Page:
As demonstrated by the outbreak of COVID-19, health emergencies are inevitable; accordingly, preparedness is critical. The coronavirus pandemic unveiled major disparities in countries’ abilities to cope with and recover from the crisis, as did it expose the many vulnerabilities across society.

The World Health Organization (WHO) has been leading the world’s health response to COVID-19, producing the Strategic Preparedness and Response Plan to assist countries in implementing appropriate public health measures to prepare for and respond to COVID-19. The Strategy Update of April 2020 provides further guidance at national and subnational levels in the public health response to COVID-19, highlighting the coordinated support required from the international community to overcome the coronavirus.

WHO, along with other partners of our global Organization, continue to provide essential guidance and advice on mental health care during the pandemic, particularly for healthcare workers, caretakers, persons in isolation, vulnerable communities, and the greater public. It is only in solidarity that the world will win this fierce battle against COVID-19.

However, and as we know by now, the pandemic is more than a health crisis: it requires a response by the entirety of Governments, development partners and society-at-large, upholding the same resolve, dedication and resilience demonstrated daily by our healthcare workers.

Globally, as of 25 April 2021, there have been 146,054,107 confirmed cases of COVID-19, including 3,092,410 deaths, reported to WHO. While a total of 899,936,102 vaccine doses have also been administered as of 22 April 2021, we cannot afford to lose momentum in our response and recovery from the coronavirus.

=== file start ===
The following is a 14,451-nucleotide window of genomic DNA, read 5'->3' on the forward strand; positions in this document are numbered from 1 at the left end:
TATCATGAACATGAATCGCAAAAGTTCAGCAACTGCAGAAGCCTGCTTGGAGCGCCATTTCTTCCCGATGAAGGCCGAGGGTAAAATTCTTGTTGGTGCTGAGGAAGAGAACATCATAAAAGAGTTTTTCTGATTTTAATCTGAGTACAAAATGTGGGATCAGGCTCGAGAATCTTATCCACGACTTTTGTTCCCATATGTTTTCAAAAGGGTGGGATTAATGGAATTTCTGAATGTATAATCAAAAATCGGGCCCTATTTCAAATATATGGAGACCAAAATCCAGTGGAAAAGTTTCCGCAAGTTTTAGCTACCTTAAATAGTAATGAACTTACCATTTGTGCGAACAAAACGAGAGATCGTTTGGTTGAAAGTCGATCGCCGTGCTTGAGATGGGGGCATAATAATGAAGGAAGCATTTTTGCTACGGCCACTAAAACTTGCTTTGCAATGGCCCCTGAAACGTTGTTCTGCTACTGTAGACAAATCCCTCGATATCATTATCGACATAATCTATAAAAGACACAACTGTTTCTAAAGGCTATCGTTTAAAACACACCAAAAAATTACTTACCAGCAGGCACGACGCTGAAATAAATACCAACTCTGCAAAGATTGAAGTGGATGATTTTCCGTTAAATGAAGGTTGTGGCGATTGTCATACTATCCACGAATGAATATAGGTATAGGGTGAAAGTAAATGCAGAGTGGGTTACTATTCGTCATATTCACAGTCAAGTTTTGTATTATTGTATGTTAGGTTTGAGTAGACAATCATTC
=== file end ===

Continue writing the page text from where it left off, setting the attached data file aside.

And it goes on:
Significantly, a sense of hope has filtered across the globe as vaccinations against COVID-19 are gradually administered. In solidarity, scientists and research teams worked tirelessly to produce a selection of vaccines against COVID-19. As of April 2021, 778 million doses of the vaccine had been administered throughout the world, with 2.2 percent of the world’s population being fully vaccinated against the virus. This is an extraordinary feat, which provides a hopeful and encouraging a glimpse of the end of the pandemic.

However, there remains a stark contrast between vaccination programmes across the globe with some countries yet to administer a single dose. This trend needs to be changed as it is imperative that all countries have equitable access to vaccines.

So far, the Kingdom of Eswatini has secured 108,000 doses of the Oxford AstraZeneca vaccine through the COVAX Facility to be delivered within the first quarter, as well as 237,000 doses of Pfizer, Johnson and Johnson, and AstraZeneca vaccines through the African Union Vaccine Acquirement Facility, with delivery dates yet to be confirmed.

As of March 2021, Eswatini had received 32,000 doses of the AstraZeneca vaccine. Acting Prime Minister, H.E. Themba Masuku, launched the National COVID-19 Vaccination Campaign on the 24th of March 2021, urging the nation to continue adhering to all precautionary measures of washing hands, wearing facemasks and social distancing. COVID-19 vaccinations are being rolled-out in a three-phase approach, targeting: healthcare workers, the elderly and persons with comorbidities, vulnerable groups, and frontline workers, as well as the remainder of the population, respectively.

Clearly, Universal health Coverage has never been more urgent than today.

The United Nations continues to stand in solidarity with His Majesty’s Government and the people of Eswatini in the nation’s battle against COVID-19, working to deliver a people-centered response that addresses all health, socio-economic and humanitarian aspects of our recovery from the pandemic. In this last Decade of Action, we re-commit to taking bold and urgent action to achieve Agenda 2030 and, ultimately, ensure a “prosperous, just and resilient Eswatini in which no one is left behind.”

Written by
Nathalie Ndongo-Seh
Resident Coordinator
Nathalie Ndongo-Seh